The “Statement on Social Justice and the Gospel” came out a year ago and is worth looking at once again. Scrutiny reveals that the statement perverts both the gospel and one of the gospel’s components, social justice.
The first paragraph of the statement’s introduction asserts there is “an onslaught of dangerous and false teachings that threaten the gospel.” This is error. The reality is that the gospel is not threatened by lies, and falsehoods pose no danger to it.
The statement’s introduction then identifies the culprit as social justice but places the phrase in quotes, allowing the reader to assume that social justice is not a real concern for those seeking to live out the gospel of Jesus. Once the concept of social justice is dismissed, the statement is free to list a number of other aspects of life that are supposedly not gospel. The statement slowly builds to sex and race divisions, reaching them in articles XI (Complementarianism) and XII (Race/Ethnicity). The statement’s point is that feeling oppressed is no reason to consider someone to actually be oppressed: “we deny that a person’s feelings of offense or oppression necessarily prove that someone else is guilty of sinful behaviors, oppression, or prejudice.” (Art. XII.)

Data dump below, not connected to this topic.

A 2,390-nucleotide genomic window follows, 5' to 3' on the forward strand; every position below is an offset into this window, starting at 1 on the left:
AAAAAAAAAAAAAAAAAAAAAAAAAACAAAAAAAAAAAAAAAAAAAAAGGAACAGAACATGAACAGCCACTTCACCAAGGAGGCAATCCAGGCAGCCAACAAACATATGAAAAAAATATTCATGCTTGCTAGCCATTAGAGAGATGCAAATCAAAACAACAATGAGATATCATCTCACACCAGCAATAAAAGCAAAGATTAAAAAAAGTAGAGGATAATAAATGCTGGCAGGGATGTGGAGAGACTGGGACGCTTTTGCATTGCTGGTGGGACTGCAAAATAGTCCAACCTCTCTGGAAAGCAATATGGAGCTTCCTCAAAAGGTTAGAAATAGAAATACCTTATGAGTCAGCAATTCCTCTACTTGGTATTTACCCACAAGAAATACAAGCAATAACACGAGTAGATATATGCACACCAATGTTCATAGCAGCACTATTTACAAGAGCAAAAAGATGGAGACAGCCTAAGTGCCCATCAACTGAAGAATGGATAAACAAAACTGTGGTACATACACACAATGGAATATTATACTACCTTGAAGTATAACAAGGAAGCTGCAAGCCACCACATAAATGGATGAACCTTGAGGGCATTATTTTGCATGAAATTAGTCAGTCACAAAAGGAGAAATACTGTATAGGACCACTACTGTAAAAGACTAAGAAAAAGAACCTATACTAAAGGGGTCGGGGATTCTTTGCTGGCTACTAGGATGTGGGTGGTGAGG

This is a straw man argument. No one says feelings are necessarily prove anything. The real point–and the one deflected by the statement–is that if a woman or person of color says they feel oppressed or offended they are referring to something that happened to them, not some emotional state of mind. The proper response is to listen and investigate.
If oppression or offense exist, the Bible says to do something about it.
“Speak up for those who cannot speak for themselves, for the rights of all who are destitute. Speak up and judge fairly; defend the rights of the poor and needy.” (Proverbs 31:8-9.)
Rather than dismiss social justice we are embrace it as part of the gospel of Jesus. (Luke 4.) Did the authors of the statement have good intentions? It doesn’t matter, since they deny the gospel in dismissing the pursuit of justice the Bible calls for.
“Justice, justice shalt thou pursue.” (Deuteronomy 16:20.)
Not a bad pursuit indeed.